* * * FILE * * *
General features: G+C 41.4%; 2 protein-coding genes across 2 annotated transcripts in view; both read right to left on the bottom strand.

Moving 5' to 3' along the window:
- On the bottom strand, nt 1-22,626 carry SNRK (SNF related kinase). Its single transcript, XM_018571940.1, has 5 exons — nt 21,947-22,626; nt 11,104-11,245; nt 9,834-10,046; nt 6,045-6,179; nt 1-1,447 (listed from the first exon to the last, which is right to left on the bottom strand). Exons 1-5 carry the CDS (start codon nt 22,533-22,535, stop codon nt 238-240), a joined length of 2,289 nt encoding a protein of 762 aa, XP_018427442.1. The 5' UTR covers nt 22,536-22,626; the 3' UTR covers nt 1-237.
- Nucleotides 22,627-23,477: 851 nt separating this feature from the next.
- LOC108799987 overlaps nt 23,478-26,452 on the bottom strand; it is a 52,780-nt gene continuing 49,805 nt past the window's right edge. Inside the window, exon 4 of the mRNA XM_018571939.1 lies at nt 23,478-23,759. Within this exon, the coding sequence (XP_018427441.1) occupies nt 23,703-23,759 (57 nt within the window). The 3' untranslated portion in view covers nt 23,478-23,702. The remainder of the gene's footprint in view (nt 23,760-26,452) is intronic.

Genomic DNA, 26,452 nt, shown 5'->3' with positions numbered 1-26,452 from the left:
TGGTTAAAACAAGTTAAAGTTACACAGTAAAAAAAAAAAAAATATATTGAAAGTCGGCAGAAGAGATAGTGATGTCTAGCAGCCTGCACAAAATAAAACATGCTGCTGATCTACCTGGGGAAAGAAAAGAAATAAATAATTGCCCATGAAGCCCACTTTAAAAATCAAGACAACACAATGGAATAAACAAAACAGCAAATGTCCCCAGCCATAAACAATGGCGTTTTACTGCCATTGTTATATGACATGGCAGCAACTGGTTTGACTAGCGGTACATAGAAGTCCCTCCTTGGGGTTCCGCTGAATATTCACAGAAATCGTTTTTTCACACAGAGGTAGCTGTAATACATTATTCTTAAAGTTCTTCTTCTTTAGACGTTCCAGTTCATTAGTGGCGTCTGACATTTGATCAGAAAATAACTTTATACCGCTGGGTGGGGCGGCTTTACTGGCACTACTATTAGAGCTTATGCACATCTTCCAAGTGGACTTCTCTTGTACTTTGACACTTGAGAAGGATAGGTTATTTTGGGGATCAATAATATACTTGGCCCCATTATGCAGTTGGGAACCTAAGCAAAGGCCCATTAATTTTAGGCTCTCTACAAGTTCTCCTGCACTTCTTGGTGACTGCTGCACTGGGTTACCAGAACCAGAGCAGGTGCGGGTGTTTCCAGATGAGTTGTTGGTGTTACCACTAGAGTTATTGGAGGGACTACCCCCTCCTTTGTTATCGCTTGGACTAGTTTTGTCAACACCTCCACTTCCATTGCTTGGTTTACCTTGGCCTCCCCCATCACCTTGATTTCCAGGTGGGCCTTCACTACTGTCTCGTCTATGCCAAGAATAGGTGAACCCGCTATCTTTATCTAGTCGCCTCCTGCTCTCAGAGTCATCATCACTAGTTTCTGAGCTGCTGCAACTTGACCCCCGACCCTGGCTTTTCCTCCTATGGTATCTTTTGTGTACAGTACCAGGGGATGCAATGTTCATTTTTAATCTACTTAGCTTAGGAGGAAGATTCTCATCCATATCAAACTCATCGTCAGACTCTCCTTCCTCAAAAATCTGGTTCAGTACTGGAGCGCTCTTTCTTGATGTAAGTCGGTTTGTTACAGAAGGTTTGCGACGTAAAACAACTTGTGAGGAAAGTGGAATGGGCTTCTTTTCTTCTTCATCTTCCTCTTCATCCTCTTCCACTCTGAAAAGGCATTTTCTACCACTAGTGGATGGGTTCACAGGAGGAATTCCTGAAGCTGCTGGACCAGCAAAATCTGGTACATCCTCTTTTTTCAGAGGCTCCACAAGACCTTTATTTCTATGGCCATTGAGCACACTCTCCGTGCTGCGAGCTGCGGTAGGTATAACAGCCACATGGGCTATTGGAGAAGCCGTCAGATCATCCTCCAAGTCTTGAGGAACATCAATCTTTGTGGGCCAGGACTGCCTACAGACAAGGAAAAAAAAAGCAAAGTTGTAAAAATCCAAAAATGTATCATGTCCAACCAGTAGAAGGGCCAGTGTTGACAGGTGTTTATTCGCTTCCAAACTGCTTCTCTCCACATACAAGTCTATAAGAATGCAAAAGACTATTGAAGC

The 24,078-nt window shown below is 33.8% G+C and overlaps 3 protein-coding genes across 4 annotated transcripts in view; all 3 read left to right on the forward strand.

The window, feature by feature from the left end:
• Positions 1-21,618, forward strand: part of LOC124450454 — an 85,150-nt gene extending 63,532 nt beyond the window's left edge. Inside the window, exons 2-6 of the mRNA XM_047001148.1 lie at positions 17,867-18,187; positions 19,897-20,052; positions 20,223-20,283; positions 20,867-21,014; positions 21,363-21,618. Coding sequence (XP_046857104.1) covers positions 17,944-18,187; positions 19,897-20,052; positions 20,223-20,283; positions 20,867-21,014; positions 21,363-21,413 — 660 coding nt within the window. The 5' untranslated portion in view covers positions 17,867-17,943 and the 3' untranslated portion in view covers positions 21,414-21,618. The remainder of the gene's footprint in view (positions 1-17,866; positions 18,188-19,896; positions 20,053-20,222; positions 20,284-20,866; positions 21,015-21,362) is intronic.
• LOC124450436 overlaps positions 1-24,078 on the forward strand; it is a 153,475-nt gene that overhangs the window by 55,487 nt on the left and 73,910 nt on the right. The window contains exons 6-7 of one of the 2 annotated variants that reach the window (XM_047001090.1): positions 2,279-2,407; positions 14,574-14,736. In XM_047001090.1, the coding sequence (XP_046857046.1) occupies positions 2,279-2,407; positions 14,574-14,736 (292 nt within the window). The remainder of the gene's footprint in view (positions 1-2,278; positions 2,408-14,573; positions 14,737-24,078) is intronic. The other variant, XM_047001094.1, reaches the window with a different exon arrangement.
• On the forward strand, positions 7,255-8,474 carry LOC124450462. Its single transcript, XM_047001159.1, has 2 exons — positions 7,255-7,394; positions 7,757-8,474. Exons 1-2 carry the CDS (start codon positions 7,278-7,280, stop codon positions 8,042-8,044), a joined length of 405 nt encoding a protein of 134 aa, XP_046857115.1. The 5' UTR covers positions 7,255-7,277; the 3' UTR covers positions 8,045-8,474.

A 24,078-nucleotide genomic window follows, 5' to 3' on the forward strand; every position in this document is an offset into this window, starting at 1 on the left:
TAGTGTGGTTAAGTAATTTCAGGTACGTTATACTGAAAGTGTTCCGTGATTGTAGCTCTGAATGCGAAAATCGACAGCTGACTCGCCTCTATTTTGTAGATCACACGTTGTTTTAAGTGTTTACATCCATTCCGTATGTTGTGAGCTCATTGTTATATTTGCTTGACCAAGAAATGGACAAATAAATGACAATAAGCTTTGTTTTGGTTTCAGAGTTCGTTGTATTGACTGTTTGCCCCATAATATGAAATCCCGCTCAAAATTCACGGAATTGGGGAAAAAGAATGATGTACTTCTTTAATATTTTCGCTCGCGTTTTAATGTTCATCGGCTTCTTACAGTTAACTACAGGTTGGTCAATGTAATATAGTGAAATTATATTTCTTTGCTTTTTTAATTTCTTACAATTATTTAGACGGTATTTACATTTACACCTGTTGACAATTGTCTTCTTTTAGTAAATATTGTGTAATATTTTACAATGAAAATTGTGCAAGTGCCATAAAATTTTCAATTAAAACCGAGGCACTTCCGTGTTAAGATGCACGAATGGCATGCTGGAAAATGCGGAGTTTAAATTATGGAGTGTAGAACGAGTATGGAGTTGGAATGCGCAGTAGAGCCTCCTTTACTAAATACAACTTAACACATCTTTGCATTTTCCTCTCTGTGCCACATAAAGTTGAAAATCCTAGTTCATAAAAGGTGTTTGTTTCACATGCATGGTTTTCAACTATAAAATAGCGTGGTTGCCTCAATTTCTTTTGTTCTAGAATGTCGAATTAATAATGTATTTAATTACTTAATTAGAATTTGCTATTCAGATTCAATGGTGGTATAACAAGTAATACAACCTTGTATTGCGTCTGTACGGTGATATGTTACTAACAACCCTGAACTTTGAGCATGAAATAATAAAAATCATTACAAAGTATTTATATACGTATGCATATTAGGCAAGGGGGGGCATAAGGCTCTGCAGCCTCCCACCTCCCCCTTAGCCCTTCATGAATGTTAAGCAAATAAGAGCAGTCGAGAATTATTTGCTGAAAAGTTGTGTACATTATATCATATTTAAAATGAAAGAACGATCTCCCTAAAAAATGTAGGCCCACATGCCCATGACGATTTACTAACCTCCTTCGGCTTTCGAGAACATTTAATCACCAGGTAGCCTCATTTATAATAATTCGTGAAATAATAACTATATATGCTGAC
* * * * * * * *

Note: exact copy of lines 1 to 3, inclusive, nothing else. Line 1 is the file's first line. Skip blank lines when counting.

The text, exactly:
General features: G+C 41.4%; 2 protein-coding genes across 2 annotated transcripts in view; both read right to left on the bottom strand.

Moving 5' to 3' along the window:
- On the bottom strand, nt 1-22,626 carry SNRK (SNF related kinase). Its single transcript, XM_018571940.1, has 5 exons — nt 21,947-22,626; nt 11,104-11,245; nt 9,834-10,046; nt 6,045-6,179; nt 1-1,447 (listed from the first exon to the last, which is right to left on the bottom strand). Exons 1-5 carry the CDS (start codon nt 22,533-22,535, stop codon nt 238-240), a joined length of 2,289 nt encoding a protein of 762 aa, XP_018427442.1. The 5' UTR covers nt 22,536-22,626; the 3' UTR covers nt 1-237.